As the deadliest Ebola outbreak in history tightens its grip on west Africa, pharmaceutical companies have refocused their quest for a treatment or vaccine.
While several experimental drugs exist, few have moved beyond the stage of animal tests and negotiations are under way to try and fast-track drugs for the haemorrhagic fever that kills up to 90 percent of people it infects.
These are some of the candidate drugs.
A vaccine being developed by British pharma company GlaxoSmithKline (GSK) may enter clinical trials to test for safety and efficacy next month, World Health Organisation vaccines head Jean-Marie Okwo-Bele has told French radio.
He said results may be out by the end of the year, and "since this is an emergency, we can put emergency procedures in place... so that we can have a vaccine available by 2015."
The GSK vaccine, being developed with backing from the US National Institute for Allergy and Infectious Diseases (NIAID), is made of an engineered virus, or vector, containing two non-infectious Ebola genes.
The vector enters individual cells of a patient and stimulate them to create a protein against which the body will mount a defensive immune response.
NIAID director Anthony Fauci told AFP a vaccine "could be available for nursing staff by 2015".
The NIAID is also supporting the development of another vaccine which its maker, Johnson & Johnson subsidiary Crucell, said "has been shown to completely protect monkeys against the virus with a single dose".
A Phase I clinical trial with 32 volunteers started in 2006, and showed the drug to be safe at certain doses. A followup study is planned for late 2015 or early 2016.
American firm Profectus Biosciences has an animal virus-based vaccine in pre-clinical testing, and the Thomas Jefferson University in Pennsylvania is working on a candidate drug based on an established rabies vaccine.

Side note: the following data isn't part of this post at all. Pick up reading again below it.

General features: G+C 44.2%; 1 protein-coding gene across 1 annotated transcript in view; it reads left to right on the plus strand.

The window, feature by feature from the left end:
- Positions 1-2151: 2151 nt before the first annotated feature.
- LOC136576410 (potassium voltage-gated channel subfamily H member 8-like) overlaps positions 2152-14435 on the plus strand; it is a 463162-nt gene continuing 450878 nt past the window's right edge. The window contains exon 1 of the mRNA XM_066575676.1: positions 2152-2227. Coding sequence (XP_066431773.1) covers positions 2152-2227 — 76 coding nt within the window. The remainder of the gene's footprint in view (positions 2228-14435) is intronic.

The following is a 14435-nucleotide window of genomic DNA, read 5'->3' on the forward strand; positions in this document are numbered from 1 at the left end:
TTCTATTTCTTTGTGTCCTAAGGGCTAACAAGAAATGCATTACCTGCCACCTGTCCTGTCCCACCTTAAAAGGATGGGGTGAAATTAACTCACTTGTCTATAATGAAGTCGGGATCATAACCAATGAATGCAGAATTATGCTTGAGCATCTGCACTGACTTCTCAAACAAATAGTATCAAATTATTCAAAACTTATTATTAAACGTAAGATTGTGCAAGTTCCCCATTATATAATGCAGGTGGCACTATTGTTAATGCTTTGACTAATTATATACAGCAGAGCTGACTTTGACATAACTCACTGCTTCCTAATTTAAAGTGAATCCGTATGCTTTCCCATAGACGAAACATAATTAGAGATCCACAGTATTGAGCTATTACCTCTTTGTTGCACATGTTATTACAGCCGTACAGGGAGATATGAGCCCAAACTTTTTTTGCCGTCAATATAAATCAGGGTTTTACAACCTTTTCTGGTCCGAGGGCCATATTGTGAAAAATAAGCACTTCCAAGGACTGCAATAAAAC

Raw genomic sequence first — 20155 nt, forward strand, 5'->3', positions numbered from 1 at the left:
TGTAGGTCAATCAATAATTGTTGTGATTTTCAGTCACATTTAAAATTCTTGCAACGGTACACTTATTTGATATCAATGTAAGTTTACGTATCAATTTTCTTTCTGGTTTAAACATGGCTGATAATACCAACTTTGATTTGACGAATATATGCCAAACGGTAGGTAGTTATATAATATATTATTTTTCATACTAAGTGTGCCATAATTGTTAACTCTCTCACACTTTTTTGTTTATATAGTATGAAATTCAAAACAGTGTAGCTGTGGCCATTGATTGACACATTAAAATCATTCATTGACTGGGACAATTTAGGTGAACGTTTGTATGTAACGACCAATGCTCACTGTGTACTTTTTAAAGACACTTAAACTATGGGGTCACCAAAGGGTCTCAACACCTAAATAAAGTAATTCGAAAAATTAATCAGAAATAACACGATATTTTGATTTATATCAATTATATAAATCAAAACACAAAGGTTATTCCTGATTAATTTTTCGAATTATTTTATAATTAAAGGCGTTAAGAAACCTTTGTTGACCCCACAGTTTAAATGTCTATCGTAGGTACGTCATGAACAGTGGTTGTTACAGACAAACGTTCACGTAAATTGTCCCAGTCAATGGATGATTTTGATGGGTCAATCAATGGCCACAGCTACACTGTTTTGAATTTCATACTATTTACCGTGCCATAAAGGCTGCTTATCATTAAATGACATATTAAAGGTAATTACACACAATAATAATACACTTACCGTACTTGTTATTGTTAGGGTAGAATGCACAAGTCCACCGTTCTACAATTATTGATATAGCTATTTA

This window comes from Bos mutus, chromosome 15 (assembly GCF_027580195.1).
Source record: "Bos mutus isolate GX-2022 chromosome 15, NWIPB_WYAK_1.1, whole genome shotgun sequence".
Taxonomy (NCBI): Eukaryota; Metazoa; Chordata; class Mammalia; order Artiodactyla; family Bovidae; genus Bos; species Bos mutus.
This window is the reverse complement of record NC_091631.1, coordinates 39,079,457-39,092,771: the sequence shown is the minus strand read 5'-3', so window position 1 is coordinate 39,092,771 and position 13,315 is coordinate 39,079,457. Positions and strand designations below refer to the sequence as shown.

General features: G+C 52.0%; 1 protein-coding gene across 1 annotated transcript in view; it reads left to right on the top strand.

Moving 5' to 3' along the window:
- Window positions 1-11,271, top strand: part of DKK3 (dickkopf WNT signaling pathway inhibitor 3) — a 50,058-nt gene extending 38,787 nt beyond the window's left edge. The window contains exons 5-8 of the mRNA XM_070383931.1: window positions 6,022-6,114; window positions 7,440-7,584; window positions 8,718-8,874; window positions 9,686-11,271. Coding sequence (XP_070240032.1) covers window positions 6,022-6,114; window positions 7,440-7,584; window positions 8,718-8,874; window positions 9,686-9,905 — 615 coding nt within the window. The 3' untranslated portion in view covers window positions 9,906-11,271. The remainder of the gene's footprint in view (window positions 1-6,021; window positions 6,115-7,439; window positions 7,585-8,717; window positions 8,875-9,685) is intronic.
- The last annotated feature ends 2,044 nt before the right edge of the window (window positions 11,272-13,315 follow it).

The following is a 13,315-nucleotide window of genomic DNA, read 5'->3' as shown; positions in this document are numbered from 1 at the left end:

ZMapp, a cocktail of three antibodies manufactured by Mapp Biopharmaceutical, has been given to two American missionaries and more recently a Spanish priest, all infected with Ebola while working with patients in west Africa.
The Americans were said to have improved, but authorities say it is too early to tell whether this can be ascribed to the experimental drug, which has cured Ebola in mice and primates in tests.
US regulators last week loosened restrictions on another experimental drug, TKM-Ebola from Canada-based Tekmira, which may allow it to be tried on infected patients.
In tests on monkeys the drug, being developed under a $140-million (105-million-euro) contract with the US Department of Defense, provided 100 percent protection against an otherwise lethal dose of Ebola.
Other antiviral candidates include favipiravir, which started out as a flu treatment, and BCX4430—a broad-spectrum drug whose developers believe it may work against an array of viruses.
Herve Raoul, director of the high-security Inserm laboratory in Lyon, said finding an effective antiviral drug was of the highest priority.
A drug that can limit proliferation of the virus within a patient would allow their immune system to recover and make antibodies to fight the infection.
This would reduce the number of people falling severely ill, and create conditions conducive to improving sanitation, which is essential for halting the spread of a virus easily killed by soap and water.